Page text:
It's immediately evident when entering their home that Dr. Keats and Mrs. Elizabeth Sparrow treasure their roots. Their walls are adorned with centuries of North Carolina history, particularly of eastern North Carolina-plaques, paintings, and artifacts tell tales of their shared heritage here in their homeland.
"When I completed my PhD at the University of Kentucky, I had many opportunities to pursue my teaching career elsewhere, at institutions more prestigious in name," says Dr. Keats Sparrow, '64 BA, '65 MA, former English professor, department chair, and dean of the College of Arts and Sciences. "But the choice to return to ECU was easy. We are forever connected to this place. I saw it as an opportunity to contribute to what ECU represents for all of eastern North Carolina." Elizabeth, '75, '76, was an ECU business education instructor for 13 years.
Sparrow retired in 2005 after nearly 35 years of service to ECU, yet he and Elizabeth continue to support the university's future. Their most recent contribution is a $100,000 life insurance policy in the name of their daughter. "We thought this was such an interesting approach to giving," he says.
Upon donating their existing policy, the Sparrows made ECU the irrevocable owner and beneficiary, thus eliminating it from their taxable estate. They also earned an income tax deduction roughly equal to the policy's cash value and have future relief, as forthcoming premiums are tax deductible. Gifts of life insurance fulfill two goals- they enable donors to make more substantial gifts, and they allow donors to preserve their estates for their retirement and family members.
Once this policy's proceeds become available, they will be divided in half to endow the existing W. Keats Sparrow Research Award and to create the W. Keats Sparrow North Caroliniana Endowment, both at Joyner Library. For years, the annual W. Keats Sparrow Research Award has honored the top three students for exemplary research papers. The award, named by the Friends of Joyner Library, presently is funded on an ad hoc basis.
"Liz and I wanted to ensure indefinite funding for this award by endowing it," says Sparrow. "Research is essential to any institution of higher learning. Faculty and student research are part of what propels a university forward. "I was privileged to be at ECU during a time of great change, when the institution began its swift ascent from a comprehensive college to a doctoral-research university," he continues. "I couldn't have asked for a more exciting time to work at ECU. The movement was always forward, always gaining momentum."
The institution's ascent began in 1960 when Leo W. Jenkins became college president. His vision was clear-to transform the institution into a vital resource for the poorly neglected flatland. "He was a great visionary leader, one of the most influential eastern North Carolinians of all time," says Sparrow, who worked with Jenkins to better the quality of life for all eastern North Carolinians through ECU's growth.
"ECU began focusing on providing the region with excellent teaching graduates, creating a cultural resource by launching schools of art, theater, and dance," says Sparrow. "But perhaps Leo's strongest contribution was creating the medical school here." Before ECU's medical school began admitting its first students in 1977, eastern North Carolina was one of the most medically underserved regions in the entire country.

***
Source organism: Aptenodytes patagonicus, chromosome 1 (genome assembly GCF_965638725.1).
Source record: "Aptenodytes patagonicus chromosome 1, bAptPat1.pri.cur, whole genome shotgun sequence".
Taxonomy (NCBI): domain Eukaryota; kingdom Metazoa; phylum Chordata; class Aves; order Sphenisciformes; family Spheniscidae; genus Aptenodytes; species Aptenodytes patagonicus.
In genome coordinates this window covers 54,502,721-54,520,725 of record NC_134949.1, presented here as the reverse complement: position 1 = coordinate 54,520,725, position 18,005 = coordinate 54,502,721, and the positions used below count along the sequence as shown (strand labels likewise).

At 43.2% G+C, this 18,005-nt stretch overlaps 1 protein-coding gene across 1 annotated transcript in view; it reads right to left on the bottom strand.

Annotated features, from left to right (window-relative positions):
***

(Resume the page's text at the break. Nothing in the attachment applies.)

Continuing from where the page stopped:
After Jenkins' death, Sparrow continued his mentor's legacy. As Dean of the College of Arts and Sciences, Sparrow was instrumental in the creation of nearly a dozen doctoral programs, where none before had existed. These programs began attracting excellent researchers, who brought in substantial federal grant funding. "ECU," he says, "is now the think tank for eastern North Carolina."
But part of Sparrow's vision for ECU and the region lies in its rich history. That's why he and his wife are creating the $50,000 W. Keats Sparrow North Caroliniana Endowment at Joyner Library. The endowment's annual earnings will allow the library to acquire such rare North Carolina literary and historical materials as manuscripts, journals, books, and maps.
"The eastern part of this state was the dominant region for the better part of two centuries," Sparrow says. "Over time, it lost its standing and has never regained its stature."
To this day, Sparrow continues to revitalize his homeland by focusing on the state's historical roots. He serves on the Tryon Palace Commission, the Historic Bath Commission, and the Lenoir County Colonial Commission, to name a few.
His passion for eastern North Carolina is apparent as he talks about his and Elizabeth's ancestors, who date back to circa 1700 in the region, and the state's earliest settlers-the first English colonization attempt at Roanoke Island in 1585. In fact, Sparrow was instrumental in having the College of Arts and Sciences named for a key figure of this effort-Thomas Harriot. A print of Harriot's portrait hangs prominently in the Sparrows' home, as does a reproduction watercolor of one of the New World's natives, painted by John White (grandfather of Virginia Dare) as he accompanied Harriot on his first scouting missions around the region.
Sparrow, a Kinston native, and wife Elizabeth, a Farmville native, have dedicated their hearts and lives to their alma mater and their deepseeded home in the lowcountry.
"I was fortunate to discover early on that as dean I could do a lot of terribly important things for ECU and for the entire region," says Sparrow. "I can hardly imagine a career more exhilarating and satisfying; it was a wonderful ride. That's why I feel an obligation to support ECU."
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